Sometimes you wonder why a movie struck such a chord. Ghayal had nothing new by way of plot. Even within the Sunny Deol-verse, Dacait had the same rage-against-the-System narrative arc, and before that, Arjun. But something clicked with Ghayal. Maybe the action felt new. Maybe it was Sunny Deol discovering how to deliver his lines as though army ants had invaded his underwear, a talent he would employ to great acclaim in Damini, a few years later. Maybe it was Sunny Deol’s realisation that uprooting stationary objects (like a witness stand) could be great fun, a talent he would employ to greater acclaim in Gadar: Ek Prem Katha. Maybe it was Amrish Puri and his enemy-annihilating acid vats, something he’d already employed to great acclaim in Mr. India. Or maybe it was just the remixed Lambada song, maybe we had a thing back then for happy Indian families grooving to Latin-American hits.
All of which is to say that I wasn’t exactly rooting for a sequel, especially one that acronyms to GOA. But Ghayal Once Again, directed by Sunny Deol, makes a pretty decent case for its existence. A quarter of a century has passed. Ajay Mehra (Deol) now has a Wiki page. Joe D’Souza (Om Puri), the young, wiry cop on Ajay’s trail in the earlier film, is now a friend, a comrade. They’re part of a radical group named Satyakam. Yes, after the movie that featured Deol’s father, this film’s producer. The intent is the same – the hope for a better society – but the modus operandi is slightly different. I don’t quite recall Dharmendra crashing his helicopter into the building where Sharmila Tagore was being held captive. That happens in Ghayal Once Again. Tagore’s daughter (Soha Ali Khan) plays a doctor here. There’s representation from the Raj Babbar family as well (he played Ajay’s older brother in Ghayal, remember?) – his wife, Nadira, plays the villain’s mother. The film feels like a class reunion. Where’s the Lambada song when you really need it?
Meenakshi Seshadri, though, is missing. She’s there in the flashbacks (from the earlier film), but I wish they’d explained her disappearance more thoughtfully. Whatever happened to her is the reason Ajay is now plagued by nightmares. He’s had electrotherapy. He keeps popping pills. That’s clever. So now, the film doesn’t have to waste time building a new life for Ajay Mehra. He’s still hurting from the old one.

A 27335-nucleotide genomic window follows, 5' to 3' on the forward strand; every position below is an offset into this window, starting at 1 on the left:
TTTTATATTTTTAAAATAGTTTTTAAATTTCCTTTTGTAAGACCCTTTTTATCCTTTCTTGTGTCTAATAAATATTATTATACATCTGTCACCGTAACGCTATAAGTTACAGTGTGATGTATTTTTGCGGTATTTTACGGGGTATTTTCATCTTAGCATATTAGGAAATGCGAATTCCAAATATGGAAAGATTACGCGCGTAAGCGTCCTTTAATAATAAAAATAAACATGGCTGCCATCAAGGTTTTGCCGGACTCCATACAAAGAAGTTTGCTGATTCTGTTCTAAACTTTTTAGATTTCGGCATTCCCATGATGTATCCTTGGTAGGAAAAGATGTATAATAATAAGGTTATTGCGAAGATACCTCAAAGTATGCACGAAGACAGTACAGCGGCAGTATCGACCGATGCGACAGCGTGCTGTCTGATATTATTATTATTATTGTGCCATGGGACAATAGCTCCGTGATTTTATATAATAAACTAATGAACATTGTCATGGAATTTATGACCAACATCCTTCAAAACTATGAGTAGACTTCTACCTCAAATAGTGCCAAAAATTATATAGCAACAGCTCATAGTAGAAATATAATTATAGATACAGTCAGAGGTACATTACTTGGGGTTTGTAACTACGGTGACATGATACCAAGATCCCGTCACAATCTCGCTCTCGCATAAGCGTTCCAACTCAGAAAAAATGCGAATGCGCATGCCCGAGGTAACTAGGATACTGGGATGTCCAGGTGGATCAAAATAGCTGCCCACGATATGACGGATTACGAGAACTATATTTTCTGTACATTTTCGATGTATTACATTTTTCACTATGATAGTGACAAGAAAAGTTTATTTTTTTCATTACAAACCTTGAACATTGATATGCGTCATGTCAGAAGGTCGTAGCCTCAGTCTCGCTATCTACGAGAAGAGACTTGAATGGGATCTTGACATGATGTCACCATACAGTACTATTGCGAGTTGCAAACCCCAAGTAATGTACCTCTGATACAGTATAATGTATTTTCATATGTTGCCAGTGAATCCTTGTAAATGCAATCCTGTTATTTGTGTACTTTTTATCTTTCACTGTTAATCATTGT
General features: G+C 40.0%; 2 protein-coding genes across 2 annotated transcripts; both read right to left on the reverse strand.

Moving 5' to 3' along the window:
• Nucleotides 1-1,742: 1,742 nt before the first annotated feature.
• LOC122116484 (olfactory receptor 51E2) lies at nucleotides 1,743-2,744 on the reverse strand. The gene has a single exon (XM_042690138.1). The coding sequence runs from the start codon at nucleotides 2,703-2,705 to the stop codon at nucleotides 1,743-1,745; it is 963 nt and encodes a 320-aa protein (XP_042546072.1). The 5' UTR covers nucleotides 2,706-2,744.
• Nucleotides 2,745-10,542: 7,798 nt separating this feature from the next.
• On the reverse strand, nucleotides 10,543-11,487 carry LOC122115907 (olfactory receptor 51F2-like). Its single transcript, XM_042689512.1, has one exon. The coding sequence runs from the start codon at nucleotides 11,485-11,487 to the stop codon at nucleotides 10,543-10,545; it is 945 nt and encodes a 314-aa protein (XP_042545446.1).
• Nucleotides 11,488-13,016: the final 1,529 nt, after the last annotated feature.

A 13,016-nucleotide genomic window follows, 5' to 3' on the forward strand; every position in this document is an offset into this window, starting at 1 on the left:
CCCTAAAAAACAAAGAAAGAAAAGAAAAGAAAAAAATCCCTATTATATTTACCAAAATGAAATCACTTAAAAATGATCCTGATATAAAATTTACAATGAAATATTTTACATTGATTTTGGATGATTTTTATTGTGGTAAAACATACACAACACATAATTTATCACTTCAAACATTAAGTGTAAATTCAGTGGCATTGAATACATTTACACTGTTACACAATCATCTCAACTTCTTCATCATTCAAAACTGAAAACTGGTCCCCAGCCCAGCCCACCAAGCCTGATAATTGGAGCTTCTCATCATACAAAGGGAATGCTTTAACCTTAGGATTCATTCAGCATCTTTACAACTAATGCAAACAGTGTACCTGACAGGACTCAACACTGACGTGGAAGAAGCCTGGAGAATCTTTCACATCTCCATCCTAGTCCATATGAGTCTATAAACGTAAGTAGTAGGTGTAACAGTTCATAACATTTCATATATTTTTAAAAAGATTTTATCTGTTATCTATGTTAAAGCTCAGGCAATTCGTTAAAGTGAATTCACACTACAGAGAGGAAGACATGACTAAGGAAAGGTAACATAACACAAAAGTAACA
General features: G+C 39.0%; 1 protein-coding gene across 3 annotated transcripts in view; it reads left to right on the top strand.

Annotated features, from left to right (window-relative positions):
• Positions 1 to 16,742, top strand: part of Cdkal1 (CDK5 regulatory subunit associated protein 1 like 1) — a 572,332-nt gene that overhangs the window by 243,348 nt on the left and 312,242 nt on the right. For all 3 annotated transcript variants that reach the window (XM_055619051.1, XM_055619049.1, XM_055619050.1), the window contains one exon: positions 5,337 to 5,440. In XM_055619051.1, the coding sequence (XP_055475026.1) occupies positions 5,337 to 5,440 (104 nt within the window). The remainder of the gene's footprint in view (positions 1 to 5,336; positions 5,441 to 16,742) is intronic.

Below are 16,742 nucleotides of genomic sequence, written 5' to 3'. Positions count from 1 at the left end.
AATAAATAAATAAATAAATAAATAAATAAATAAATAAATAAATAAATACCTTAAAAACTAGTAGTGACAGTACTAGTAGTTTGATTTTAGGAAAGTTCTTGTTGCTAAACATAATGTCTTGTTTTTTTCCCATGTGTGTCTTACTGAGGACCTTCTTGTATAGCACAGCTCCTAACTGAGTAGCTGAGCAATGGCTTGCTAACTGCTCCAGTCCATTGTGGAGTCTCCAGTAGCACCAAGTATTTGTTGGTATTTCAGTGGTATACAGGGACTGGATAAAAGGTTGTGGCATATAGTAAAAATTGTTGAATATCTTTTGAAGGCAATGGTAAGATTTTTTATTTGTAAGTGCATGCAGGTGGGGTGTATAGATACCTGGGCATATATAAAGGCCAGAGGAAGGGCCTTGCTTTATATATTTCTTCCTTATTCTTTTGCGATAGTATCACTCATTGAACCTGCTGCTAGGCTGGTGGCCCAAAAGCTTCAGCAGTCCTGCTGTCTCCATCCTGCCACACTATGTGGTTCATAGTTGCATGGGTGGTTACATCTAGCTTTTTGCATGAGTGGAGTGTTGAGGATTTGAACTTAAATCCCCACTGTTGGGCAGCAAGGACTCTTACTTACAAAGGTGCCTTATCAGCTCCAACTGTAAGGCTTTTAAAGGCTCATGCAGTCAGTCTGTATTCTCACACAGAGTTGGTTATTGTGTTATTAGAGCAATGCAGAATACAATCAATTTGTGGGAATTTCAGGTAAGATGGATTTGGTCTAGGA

And here’s the fascinating thing. The villain gets the happy family. He’s Raj Bansal (Jeetendra lookalike Narendra Jha), one of those Mukesh Ambani-type tycoons. I didn’t pick that name at random. Raj Bansal lives in a similar high rise, something that looks like a chest of drawers that opened out in all directions. We’re used to movies where the hero’s little daughter has a birthday party, so we begin to empathise with the loving family. But here, Raj Bansal’s daughter has that party. By the standards of villains in these films, Bansal is stunningly normal. He may bend the law to further his fortunes, but there isn’t an acid vat in sight. He’s a father – to that little daughter, to an unhinged son. And he beats himself up over the way the latter has turned out, the way he takes things for granted, with little thought for others. When was the last time you saw a masala-movie villain agonise over failed parenting?
As contrast to the Bansal scion, we get a quartet of idealistic kids (bright, uninhibited performers, each one of them) whose possession of a hard disk gets the plot going. There’s Bansal-related data on it, of course. He wants it back. He sends goons after the kids (and eventually, Ajay Mehra) and we get a series of chases – on foot, on cycles, in cars, on trains. In this mode, the movie really works. It’s relentless. It could have been better had the action been designed by the guys from, say, the Fast & Furious movies – but it’s enough, all the way to the climax in which Raj Bansal’s goons hold out guns, ask Ajay to drop his, and then declare, “We will kill you with our bare hands.” I laughed, but the way we laugh in the Bond movies, where villains, instead of shooting him down, opt for elaborate death rituals that give him time to end up alive.
And how is Sunny Deol in one of his signature roles? In one scene, he screams so hard his face turns red – it’s as if someone turned on an infra-red lamp. But that’s lung power, not performance. Looking at him, we see why Ghayal feels dated while the Bachchan vigilante movies still have the power to surprise us. After a while, it’s not the action – it’s the acting. Deol just cannot play emotional scenes convincingly. But at least he looks as if he can move mountains with a single hand, and that’s really what this film needs.
- ghayal = wounded; hurt
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